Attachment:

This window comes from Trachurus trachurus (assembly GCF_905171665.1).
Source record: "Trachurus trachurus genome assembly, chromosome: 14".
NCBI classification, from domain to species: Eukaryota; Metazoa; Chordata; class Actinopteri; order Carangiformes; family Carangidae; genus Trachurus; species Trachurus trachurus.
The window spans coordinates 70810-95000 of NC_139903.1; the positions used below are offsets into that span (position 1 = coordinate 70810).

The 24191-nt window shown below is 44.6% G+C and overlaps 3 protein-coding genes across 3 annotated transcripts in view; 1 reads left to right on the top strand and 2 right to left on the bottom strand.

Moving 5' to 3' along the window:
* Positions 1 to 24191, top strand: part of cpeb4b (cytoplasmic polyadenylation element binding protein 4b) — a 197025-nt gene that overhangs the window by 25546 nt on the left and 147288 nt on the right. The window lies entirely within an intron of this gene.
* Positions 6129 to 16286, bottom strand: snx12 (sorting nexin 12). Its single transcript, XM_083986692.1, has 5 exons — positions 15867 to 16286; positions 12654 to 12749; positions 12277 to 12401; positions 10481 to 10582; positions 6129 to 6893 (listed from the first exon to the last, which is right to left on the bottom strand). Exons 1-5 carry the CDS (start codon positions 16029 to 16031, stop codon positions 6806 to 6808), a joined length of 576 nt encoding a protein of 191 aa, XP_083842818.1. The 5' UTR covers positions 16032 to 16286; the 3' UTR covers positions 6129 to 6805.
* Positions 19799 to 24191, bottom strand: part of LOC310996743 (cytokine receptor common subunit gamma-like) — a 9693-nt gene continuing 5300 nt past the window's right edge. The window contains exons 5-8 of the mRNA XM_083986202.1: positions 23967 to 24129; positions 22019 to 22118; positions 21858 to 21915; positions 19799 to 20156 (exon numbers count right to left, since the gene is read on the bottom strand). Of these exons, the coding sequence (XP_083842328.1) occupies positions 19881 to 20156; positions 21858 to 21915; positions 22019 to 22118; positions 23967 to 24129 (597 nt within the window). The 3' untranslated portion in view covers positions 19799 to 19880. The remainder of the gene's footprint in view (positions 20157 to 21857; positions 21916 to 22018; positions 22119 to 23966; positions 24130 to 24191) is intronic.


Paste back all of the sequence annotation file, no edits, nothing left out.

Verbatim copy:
This window comes from Trachurus trachurus (assembly GCF_905171665.1).
Source record: "Trachurus trachurus genome assembly, chromosome: 14".
NCBI classification, from domain to species: Eukaryota; Metazoa; Chordata; class Actinopteri; order Carangiformes; family Carangidae; genus Trachurus; species Trachurus trachurus.
The window spans coordinates 70810-95000 of NC_139903.1; the positions used below are offsets into that span (position 1 = coordinate 70810).

The 24191-nt window shown below is 44.6% G+C and overlaps 3 protein-coding genes across 3 annotated transcripts in view; 1 reads left to right on the top strand and 2 right to left on the bottom strand.

Moving 5' to 3' along the window:
* Positions 1 to 24191, top strand: part of cpeb4b (cytoplasmic polyadenylation element binding protein 4b) — a 197025-nt gene that overhangs the window by 25546 nt on the left and 147288 nt on the right. The window lies entirely within an intron of this gene.
* Positions 6129 to 16286, bottom strand: snx12 (sorting nexin 12). Its single transcript, XM_083986692.1, has 5 exons — positions 15867 to 16286; positions 12654 to 12749; positions 12277 to 12401; positions 10481 to 10582; positions 6129 to 6893 (listed from the first exon to the last, which is right to left on the bottom strand). Exons 1-5 carry the CDS (start codon positions 16029 to 16031, stop codon positions 6806 to 6808), a joined length of 576 nt encoding a protein of 191 aa, XP_083842818.1. The 5' UTR covers positions 16032 to 16286; the 3' UTR covers positions 6129 to 6805.
* Positions 19799 to 24191, bottom strand: part of LOC310996743 (cytokine receptor common subunit gamma-like) — a 9693-nt gene continuing 5300 nt past the window's right edge. The window contains exons 5-8 of the mRNA XM_083986202.1: positions 23967 to 24129; positions 22019 to 22118; positions 21858 to 21915; positions 19799 to 20156 (exon numbers count right to left, since the gene is read on the bottom strand). Of these exons, the coding sequence (XP_083842328.1) occupies positions 19881 to 20156; positions 21858 to 21915; positions 22019 to 22118; positions 23967 to 24129 (597 nt within the window). The 3' untranslated portion in view covers positions 19799 to 19880. The remainder of the gene's footprint in view (positions 20157 to 21857; positions 21916 to 22018; positions 22119 to 23966; positions 24130 to 24191) is intronic.